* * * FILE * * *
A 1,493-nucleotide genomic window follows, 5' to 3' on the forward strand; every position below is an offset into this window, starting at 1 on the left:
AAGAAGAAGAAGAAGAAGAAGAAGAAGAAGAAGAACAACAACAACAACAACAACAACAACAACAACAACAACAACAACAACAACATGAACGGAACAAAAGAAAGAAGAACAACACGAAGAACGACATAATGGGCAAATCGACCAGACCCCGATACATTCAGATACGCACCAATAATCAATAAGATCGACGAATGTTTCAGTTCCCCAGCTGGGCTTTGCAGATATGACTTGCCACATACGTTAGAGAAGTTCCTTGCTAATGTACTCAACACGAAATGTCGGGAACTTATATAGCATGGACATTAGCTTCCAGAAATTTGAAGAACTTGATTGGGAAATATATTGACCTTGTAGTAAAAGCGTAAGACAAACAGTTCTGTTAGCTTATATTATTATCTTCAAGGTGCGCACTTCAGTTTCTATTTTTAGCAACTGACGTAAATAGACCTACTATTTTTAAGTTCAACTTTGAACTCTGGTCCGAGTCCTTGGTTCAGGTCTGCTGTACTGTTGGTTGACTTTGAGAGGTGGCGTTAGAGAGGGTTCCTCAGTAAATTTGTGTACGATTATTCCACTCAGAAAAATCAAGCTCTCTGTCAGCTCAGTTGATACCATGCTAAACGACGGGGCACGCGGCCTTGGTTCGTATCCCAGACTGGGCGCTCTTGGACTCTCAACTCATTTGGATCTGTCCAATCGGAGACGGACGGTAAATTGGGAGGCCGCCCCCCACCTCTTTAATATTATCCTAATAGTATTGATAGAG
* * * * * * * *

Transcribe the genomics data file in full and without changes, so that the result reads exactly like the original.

A 1,493-nucleotide genomic window follows, 5' to 3' on the forward strand; every position below is an offset into this window, starting at 1 on the left:
AAGAAGAAGAAGAAGAAGAAGAAGAAGAAGAAGAACAACAACAACAACAACAACAACAACAACAACAACAACAACAACAACAACATGAACGGAACAAAAGAAAGAAGAACAACACGAAGAACGACATAATGGGCAAATCGACCAGACCCCGATACATTCAGATACGCACCAATAATCAATAAGATCGACGAATGTTTCAGTTCCCCAGCTGGGCTTTGCAGATATGACTTGCCACATACGTTAGAGAAGTTCCTTGCTAATGTACTCAACACGAAATGTCGGGAACTTATATAGCATGGACATTAGCTTCCAGAAATTTGAAGAACTTGATTGGGAAATATATTGACCTTGTAGTAAAAGCGTAAGACAAACAGTTCTGTTAGCTTATATTATTATCTTCAAGGTGCGCACTTCAGTTTCTATTTTTAGCAACTGACGTAAATAGACCTACTATTTTTAAGTTCAACTTTGAACTCTGGTCCGAGTCCTTGGTTCAGGTCTGCTGTACTGTTGGTTGACTTTGAGAGGTGGCGTTAGAGAGGGTTCCTCAGTAAATTTGTGTACGATTATTCCACTCAGAAAAATCAAGCTCTCTGTCAGCTCAGTTGATACCATGCTAAACGACGGGGCACGCGGCCTTGGTTCGTATCCCAGACTGGGCGCTCTTGGACTCTCAACTCATTTGGATCTGTCCAATCGGAGACGGACGGTAAATTGGGAGGCCGCCCCCCACCTCTTTAATATTATCCTAATAGTATTGATAGAG